by Evert Van de Poll and Joanne Appleton, eds.
Wipf & Stock Publishers, 2015.
—Reviewed by David R. Dunaetz, Azusa Pacific University, Claremont Graduate University, and former church planter in France.
Since the 1980s, evangelical denominations and missions in Europe have heavily emphasized church planting as the most effective way to evangelize the post-Christian continent. These efforts have not always proved successful, often because they were based on methods more appropriate to a North American context. In response, Evert Van de Pol and Joanne Appleton have put together an outstanding collection of articles with the goal of equipping church planters for ministry in Europe. The writers chosen for this project demonstrate how church planting can be carried out in multicultural and postmodern Europe.
The focus of the book is on missionary church planting, specifically, church planting led by a team that has been sent to start a church with the goal of evangelizing the local community, leading to conversions and changed lives which influence the surrounding culture. All of the authors, in a unified voice, argue that this must be done through new churches that are culturally relevant.
The first section of the book addresses the foundations of church planting, emphasizing the central role that the Bible should play. Boris Paschke presents an interesting and novel study of New Testament prayers related to church planting. Dietrick Schindler uses Jesus’ training of his disciples to discuss the importance of the leadership training in the European context.
The central section of the book addresses cultural aspects of church planting in Europe, including chapters on the importance of cultural relevancy, descriptions of tendencies, and common barriers as well as common bridges for communicating the gospel. Johannes Reimer argues for a geographic focus (i.e. towns and neighborhoods) rather than an ethnic focus in church planting. He bases his argument on the belief that ethnos in Matthew 28:19-20 refers to geography rather than ethnicity. A stronger argument might be that cultural expectations for assimilation (rather than multiculturalism) call for a geographic focus to church planting which excludes no one.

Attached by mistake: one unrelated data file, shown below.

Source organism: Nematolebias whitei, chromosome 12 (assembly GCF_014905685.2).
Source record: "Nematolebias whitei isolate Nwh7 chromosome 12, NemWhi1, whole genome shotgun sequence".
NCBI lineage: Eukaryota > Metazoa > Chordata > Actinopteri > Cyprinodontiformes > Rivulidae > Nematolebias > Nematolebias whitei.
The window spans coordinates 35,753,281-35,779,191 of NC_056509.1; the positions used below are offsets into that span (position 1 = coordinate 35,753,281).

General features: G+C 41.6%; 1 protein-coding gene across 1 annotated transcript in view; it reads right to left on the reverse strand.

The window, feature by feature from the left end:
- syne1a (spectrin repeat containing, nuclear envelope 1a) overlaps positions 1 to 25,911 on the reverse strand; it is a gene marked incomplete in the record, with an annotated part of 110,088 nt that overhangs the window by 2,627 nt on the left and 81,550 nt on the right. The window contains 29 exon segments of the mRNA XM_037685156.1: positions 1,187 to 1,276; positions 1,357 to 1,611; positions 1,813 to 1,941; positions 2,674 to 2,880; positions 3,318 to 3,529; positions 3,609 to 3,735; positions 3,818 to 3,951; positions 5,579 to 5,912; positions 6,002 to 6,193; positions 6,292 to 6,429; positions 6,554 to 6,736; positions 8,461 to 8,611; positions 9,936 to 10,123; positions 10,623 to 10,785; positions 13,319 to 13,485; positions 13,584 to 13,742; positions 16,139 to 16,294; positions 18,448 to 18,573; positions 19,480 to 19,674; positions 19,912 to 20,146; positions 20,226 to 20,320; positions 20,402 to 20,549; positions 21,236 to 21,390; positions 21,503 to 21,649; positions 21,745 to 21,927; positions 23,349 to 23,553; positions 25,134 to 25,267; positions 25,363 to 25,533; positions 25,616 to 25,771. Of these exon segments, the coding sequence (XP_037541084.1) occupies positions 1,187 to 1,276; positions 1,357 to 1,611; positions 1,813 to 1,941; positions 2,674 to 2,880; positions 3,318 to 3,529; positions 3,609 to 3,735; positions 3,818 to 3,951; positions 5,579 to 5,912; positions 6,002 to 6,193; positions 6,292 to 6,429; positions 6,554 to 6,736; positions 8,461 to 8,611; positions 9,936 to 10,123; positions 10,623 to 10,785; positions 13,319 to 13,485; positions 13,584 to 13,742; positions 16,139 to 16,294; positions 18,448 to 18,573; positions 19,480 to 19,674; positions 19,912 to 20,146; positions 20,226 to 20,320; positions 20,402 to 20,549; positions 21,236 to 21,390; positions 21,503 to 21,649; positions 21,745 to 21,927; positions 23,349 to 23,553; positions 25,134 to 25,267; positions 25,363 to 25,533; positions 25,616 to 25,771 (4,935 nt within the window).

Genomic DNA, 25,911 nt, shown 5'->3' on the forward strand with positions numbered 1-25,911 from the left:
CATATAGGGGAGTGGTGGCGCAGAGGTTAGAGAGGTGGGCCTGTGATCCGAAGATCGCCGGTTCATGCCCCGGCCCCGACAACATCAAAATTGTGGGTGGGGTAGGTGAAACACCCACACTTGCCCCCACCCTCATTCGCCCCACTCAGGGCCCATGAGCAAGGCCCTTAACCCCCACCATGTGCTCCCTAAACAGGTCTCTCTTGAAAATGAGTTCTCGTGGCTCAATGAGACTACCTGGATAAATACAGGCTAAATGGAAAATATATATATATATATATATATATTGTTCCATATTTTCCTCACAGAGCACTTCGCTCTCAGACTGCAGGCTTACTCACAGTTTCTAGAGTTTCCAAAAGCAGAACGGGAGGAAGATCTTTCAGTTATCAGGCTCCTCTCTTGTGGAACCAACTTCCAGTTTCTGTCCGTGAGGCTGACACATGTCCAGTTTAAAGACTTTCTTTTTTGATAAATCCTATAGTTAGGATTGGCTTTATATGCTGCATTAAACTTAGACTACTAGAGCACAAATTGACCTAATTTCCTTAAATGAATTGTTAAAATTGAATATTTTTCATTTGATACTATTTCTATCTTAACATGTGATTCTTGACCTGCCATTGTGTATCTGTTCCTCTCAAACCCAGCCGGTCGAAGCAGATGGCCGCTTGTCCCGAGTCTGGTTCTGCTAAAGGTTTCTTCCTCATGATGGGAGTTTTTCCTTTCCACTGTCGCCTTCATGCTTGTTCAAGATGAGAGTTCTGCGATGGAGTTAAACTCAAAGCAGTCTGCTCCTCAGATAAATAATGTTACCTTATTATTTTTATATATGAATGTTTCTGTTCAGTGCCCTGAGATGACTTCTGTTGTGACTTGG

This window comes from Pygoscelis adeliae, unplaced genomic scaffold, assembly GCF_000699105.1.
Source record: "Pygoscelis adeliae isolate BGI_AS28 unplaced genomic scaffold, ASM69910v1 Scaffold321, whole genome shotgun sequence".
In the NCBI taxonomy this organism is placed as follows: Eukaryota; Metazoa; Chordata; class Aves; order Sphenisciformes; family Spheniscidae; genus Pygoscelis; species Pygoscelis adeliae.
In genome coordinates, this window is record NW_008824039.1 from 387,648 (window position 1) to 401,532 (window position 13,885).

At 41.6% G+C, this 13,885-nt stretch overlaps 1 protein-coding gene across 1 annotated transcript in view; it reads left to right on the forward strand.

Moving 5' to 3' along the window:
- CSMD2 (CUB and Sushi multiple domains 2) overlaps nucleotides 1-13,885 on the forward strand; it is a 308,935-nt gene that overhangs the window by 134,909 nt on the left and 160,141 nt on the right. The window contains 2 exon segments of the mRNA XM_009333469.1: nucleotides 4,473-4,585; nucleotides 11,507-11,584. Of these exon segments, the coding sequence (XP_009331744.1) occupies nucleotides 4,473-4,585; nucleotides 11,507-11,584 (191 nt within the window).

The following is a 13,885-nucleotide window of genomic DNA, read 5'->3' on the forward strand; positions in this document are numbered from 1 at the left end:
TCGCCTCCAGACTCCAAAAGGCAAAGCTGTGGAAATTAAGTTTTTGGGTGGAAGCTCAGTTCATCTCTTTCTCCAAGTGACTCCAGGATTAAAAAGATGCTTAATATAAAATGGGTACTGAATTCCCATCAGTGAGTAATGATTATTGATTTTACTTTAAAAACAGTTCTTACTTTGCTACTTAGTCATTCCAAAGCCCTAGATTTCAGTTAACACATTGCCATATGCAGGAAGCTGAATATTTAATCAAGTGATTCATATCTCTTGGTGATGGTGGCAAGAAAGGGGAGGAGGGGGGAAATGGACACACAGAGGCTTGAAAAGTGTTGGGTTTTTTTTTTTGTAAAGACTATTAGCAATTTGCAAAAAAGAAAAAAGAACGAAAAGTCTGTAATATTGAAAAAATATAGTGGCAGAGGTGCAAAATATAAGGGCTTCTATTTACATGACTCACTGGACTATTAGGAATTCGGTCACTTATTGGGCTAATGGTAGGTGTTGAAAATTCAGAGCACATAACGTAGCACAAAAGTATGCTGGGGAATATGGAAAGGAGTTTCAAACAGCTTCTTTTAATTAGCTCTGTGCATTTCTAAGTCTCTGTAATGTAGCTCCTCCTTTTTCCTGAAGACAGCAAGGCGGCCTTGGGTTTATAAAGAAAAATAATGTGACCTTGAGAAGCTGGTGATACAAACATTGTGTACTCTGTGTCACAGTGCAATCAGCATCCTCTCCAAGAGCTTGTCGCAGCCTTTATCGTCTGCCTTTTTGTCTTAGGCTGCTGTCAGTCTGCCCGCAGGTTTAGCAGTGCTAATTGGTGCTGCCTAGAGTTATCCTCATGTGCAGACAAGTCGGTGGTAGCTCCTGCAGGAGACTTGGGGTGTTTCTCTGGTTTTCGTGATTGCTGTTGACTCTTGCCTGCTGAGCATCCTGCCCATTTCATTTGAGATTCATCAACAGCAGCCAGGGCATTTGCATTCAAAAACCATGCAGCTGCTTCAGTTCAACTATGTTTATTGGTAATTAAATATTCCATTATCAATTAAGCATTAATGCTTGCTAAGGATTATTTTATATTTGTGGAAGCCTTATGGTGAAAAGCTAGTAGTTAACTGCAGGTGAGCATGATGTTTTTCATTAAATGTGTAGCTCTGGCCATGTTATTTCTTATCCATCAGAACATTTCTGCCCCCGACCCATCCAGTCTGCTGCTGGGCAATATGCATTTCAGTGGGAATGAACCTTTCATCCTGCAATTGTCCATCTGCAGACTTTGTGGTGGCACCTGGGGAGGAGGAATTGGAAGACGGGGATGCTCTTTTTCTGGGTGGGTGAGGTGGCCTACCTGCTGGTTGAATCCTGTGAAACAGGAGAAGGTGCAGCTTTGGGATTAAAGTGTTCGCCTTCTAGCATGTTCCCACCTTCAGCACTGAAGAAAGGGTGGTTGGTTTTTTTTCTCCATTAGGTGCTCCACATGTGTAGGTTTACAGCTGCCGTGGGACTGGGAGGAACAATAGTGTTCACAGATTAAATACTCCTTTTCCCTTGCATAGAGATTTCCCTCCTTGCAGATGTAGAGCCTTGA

In contrast, Ishak Ghatas argues for the need of starting Arabic and Turkish-speaking churches for first-generation immigrants. André Pownall
describes the inevitable necessity of multiethnic churches in spite of the challenges this brings.
Original research presented by Jim Memories indicates most church planters do little to evaluate their effectiveness. Memories argues that, rather than measuring success by the number of people touched by the gospel, success should be evaluated by the church’s cruciformity based on the Nicene Creed. Although his argument seems like a call for churches to be hotels for the holy rather than hospitals for the hurting, it is a fascinating discussion of issues that need to be openly addressed.
The book concludes with Johann Lukasse’s summary of best practices used by successful church planters in Europe and several interesting and diverse case studies. All in all, this is probably the most important book on church planting in Europe to come out in the last decade. All church planters in
Europe should read it. Church-planting teams would especially benefit from discussing it and prayerfully incorporating relevant ideas into their strategies.
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EMQ, Vol. 52, No. 2 pp. 215-216. Copyright © 2016 Billy Graham Center for Evangelism. All rights reserved. Not to be reproduced or copied in any form without written permission from EMQ editors.